5 tablespoons sugar (preferably powdered, so it dissolves faster)
1 tablespoon baking powder
1/2 tsp salt (omit if you have salted butter)
For the pan: additional 3 tablespoons butter
1. Mix wet ingredients and dry ingredients separately. In this state you can make the batter ahead of time, but as soon as you combine wet and dry ingredients, it's a ticking clock for the fluffiness of your pancakes.
2. Melt additional butter on griddle or skillet over the stove, on medium heat. Ensure the butter is well-distributed over the cooking surface.
3. Scoop about 1/4 cup batter at a time onto the skillet. Cook each pancake on one side for about two minutes, or until pockmarks form on the exposed batter surface. Flip and cook for about another minute. My aunt's trick is to judge “done-ness” from the steam that rises from each pancake — the amount of steam will taper off as the pancake uses up interior moisture, becoming more cooked.
5. Optional: If you have large metal cookie molds, you can pour the batter into them to make shaped pancakes, as shown in the photo. Just be sure to remove the mold after the first minute or less of cooking; if you leave it for too long, the pancake will cook onto the mold and become difficult to extract.
Serve with desired condiments — I like fresh Vermont maple syrup and butter.
I’m leaving the quantities large so as to facilitate making a meal for a big group, be it a club, camping buddies, your dorm, etc., but you can reduce them to make an easy and healthy dinner for yourself and a few friends. Experiment with seasoning; without any red pepper flakes, the dish will please picky eaters and mild palates, while with added pepper, it becomes more interesting to the adventurous diner.
The first time I had mussels, I was about five years old, vacationing with my family in Maine. We rowed a boat out to Captain Kidd, a tiny island off the coast in Frenchman Bay. We gathered seaweed and mussels right off the rocks, rowing back to shore in time for my aunt to steam our findings into a delicious lunch.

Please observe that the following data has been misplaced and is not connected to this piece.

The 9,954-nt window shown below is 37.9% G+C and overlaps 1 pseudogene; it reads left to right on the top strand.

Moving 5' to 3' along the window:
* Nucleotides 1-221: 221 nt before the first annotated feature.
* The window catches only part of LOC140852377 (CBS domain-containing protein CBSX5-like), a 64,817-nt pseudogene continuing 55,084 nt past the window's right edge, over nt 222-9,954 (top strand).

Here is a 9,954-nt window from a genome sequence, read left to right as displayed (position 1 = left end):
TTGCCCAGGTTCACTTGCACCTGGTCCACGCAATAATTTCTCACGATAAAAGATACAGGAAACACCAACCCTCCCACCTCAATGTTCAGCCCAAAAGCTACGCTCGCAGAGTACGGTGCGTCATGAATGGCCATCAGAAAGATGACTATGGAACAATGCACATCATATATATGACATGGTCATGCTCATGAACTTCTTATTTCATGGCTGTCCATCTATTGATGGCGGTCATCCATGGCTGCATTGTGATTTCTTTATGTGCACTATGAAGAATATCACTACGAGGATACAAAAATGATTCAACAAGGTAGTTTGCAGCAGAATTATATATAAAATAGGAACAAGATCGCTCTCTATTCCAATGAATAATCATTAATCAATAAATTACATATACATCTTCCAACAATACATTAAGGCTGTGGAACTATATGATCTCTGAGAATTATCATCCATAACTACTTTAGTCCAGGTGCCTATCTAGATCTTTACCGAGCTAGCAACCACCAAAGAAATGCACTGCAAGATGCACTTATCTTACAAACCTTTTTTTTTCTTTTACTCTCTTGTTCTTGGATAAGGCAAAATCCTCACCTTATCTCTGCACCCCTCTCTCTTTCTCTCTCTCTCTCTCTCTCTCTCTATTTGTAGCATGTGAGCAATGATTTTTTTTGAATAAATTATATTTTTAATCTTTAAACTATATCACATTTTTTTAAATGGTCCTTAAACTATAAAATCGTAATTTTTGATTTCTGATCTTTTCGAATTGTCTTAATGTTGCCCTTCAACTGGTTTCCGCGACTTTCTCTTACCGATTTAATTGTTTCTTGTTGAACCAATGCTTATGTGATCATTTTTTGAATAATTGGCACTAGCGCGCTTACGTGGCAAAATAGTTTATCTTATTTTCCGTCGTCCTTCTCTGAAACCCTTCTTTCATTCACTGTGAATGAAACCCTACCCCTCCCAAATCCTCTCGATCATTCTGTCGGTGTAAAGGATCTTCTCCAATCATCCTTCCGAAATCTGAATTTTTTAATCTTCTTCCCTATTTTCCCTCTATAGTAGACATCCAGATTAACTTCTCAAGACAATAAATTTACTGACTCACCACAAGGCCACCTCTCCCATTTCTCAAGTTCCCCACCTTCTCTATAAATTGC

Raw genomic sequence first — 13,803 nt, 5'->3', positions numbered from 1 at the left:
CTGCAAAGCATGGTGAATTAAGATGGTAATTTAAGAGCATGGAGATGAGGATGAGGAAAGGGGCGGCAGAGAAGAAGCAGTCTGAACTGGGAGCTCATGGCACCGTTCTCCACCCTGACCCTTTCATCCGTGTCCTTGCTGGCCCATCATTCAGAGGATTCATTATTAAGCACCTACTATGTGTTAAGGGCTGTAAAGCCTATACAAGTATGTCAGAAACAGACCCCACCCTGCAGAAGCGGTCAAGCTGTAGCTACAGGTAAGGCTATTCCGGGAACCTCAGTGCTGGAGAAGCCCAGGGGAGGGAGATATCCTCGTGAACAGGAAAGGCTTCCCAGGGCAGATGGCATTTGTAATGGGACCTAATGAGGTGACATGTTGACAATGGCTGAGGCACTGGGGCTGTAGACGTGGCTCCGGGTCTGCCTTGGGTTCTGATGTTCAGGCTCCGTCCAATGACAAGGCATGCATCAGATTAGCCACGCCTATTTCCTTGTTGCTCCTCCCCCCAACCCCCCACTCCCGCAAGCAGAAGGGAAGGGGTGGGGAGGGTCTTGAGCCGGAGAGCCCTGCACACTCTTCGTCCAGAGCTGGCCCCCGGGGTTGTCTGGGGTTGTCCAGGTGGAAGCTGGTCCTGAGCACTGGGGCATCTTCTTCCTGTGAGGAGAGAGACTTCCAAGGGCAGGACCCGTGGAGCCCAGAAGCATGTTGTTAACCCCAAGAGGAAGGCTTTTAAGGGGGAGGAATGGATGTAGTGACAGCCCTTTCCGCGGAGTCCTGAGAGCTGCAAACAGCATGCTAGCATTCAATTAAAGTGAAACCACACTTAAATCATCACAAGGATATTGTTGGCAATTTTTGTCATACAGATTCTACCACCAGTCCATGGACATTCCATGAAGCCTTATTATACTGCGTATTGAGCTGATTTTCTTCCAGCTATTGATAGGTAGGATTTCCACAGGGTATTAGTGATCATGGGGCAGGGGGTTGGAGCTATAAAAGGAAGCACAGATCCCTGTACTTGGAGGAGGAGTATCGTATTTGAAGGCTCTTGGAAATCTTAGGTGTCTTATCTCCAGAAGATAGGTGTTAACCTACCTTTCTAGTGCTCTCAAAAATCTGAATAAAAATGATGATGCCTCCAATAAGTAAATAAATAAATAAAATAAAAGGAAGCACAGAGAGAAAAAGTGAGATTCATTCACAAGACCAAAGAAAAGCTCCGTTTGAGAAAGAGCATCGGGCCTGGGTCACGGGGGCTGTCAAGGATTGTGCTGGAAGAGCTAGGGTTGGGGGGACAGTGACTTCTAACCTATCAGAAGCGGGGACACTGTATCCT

What I had in the fridge? Beef (cut for stir-fry), half-and-half, a block of cheese and butter (this bodes well for my arteries). What I needed? A meal idea that I could throw together for the Valentine’s Day cooking date for which my boyfriend’s arrival was imminent. Clearly, I’m excellent at planning ahead. (It’s winter in Hanover — how am I expected to get to the Co-op without dying of frostbite?)
You’re hungover. You’re feeling sorry for yourself. You’re feeling sorry for your roommate’s boyfriend, who has a violent stomach flu that prevents him from leaving your bathroom for the next 32 hours. True story.
Roasting your first chicken is a culinary rite of passage — or at least it was for me. Roasting a chicken made me feel like an adult feeding a family, only the family in question was my motley group of friends. Once the fear of your first time is gone (make all the jokes you like), you suddenly feel capable of anything. Capable of roasting any kind of poultry, that is.
I’m not really sure what all the fuss is about, but apparently there’s some football game happening during the Beyoncé concert this Sunday…